Feature

Book of the week: The Meat Racket: The Secret Takeover of America’s Food Business by Christopher Leonard

Christopher Leonard’s book “burns slow and hot with outrage” at how firms like Tyson Foods control and squeeze the farmers who raise our livestock.

(Simon & Schuster, $28)

Reporter Christopher Leonard appreciates a good Horatio Alger tale as much as anyone, said Dan Charles in NPR.org. There’s in fact “a note of admiration” in his account of how John Tyson, the son of a failed Arkansas farmer, survived the Depression by trucking chickens to cities up north, then handed over the business to a clever son who turned Tyson Foods into a global empire and America’s largest poultry processor. “Leonard has no admiration at all, though, for the system of chicken production that Tyson built,” arguing that it locks farmers in an arrangement that resembles 19th-century sharecropping. Other writers have made a similar case, but The Meat Racket is “probably the most detailed account of the inner workings of Tyson” and how firms like it control and squeeze the farmers who raise our livestock.

Leonard “manages to tell the story from inside the fortress walls of Big Food itself,” said Nick Reding in The New York Times. He sat with longtime CEO Don Tyson before the folksy billionaire’s 2011 death, covered boardroom dramas across the industry, and interviewed farmers driven to ruin by Tyson and its peers. As a result, Leonard’s book “burns slow and hot with outrage” until the moments when it proceeds at the pace of a thriller. Tyson, we learn, came to dominate the poultry business by buying up almost the entire supply chain: feed production, slaughterhouses, trucking, processing plants. The company—and its three most potent imitators—thus dictate price at all levels. Independent farmers even have to submit to a “tournament system” in which they’re ranked against neighbors each week according to how much grain each farm needs to produce a pound of meat. Tyson then pays less for the losers’ chicken to penalize them. If they lose regularly, they’re through.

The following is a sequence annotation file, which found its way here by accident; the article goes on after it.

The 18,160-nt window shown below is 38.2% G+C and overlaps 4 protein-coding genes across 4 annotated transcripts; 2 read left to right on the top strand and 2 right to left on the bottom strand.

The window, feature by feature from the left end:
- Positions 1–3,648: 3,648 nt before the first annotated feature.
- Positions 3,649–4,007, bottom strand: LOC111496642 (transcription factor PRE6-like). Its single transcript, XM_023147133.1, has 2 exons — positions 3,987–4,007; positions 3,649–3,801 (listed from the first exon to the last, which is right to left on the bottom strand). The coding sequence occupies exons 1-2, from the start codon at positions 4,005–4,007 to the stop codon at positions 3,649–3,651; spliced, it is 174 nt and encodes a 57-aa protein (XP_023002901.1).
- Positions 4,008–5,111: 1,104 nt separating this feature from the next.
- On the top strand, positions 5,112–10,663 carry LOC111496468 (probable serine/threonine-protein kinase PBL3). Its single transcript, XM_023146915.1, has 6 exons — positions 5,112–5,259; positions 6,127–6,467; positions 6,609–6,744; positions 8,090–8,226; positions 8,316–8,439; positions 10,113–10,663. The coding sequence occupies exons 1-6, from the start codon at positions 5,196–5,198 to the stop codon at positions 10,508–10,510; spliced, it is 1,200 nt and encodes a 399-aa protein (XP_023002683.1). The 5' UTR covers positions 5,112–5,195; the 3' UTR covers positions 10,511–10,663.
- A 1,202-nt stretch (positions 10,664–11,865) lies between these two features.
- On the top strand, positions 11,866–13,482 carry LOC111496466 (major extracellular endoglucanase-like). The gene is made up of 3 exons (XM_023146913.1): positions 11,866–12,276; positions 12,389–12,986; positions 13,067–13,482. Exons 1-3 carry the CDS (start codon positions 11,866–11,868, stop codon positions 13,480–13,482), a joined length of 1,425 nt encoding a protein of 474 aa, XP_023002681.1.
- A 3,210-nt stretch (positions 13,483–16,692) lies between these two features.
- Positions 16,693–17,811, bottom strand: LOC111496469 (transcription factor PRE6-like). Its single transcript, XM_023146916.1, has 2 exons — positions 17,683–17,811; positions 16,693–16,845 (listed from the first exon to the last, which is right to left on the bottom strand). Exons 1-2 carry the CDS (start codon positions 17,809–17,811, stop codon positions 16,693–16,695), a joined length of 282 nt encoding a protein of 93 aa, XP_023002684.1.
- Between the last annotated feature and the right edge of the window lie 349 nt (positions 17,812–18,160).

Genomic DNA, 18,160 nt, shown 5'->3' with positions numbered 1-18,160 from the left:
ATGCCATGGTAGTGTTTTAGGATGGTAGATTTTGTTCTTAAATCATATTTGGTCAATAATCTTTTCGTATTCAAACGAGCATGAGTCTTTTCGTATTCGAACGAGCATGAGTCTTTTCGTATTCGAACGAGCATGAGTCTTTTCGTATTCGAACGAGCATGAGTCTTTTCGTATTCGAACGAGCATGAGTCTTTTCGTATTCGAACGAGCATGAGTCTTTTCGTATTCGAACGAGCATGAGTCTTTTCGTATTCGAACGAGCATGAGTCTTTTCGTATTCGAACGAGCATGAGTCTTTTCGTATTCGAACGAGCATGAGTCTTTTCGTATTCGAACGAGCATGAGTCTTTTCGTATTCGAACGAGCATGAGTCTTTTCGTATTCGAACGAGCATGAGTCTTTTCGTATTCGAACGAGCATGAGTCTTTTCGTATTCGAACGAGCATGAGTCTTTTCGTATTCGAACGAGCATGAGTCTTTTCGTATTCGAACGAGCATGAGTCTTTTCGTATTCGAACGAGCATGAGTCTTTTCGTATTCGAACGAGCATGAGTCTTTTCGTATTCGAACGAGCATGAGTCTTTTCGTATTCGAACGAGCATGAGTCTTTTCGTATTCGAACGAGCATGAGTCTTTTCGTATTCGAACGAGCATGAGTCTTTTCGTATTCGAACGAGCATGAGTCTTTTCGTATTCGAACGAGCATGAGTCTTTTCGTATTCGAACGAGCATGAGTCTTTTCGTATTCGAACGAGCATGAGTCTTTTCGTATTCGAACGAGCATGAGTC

Tyson and its peers aren’t likely to change anytime soon, said Christine Sismondo in the Toronto Star. Leonard shows how lobbying money has killed reform efforts, and Big Food’s political power might matter even less than a second factor: “We, as voters, like cheap food.” Leonard probably overstates Tyson’s power as well, said Bethany McLean in The Washington Post. The company might be putting the screws to farmers, but Tyson’s operating income is trending downward as it gets squeezed by customers like Walmart, which now accounts for a “stunning” 13 percent of Tyson’s sales revenue. Pretending that Tyson is the whole problem “won’t help us find a real solution.”

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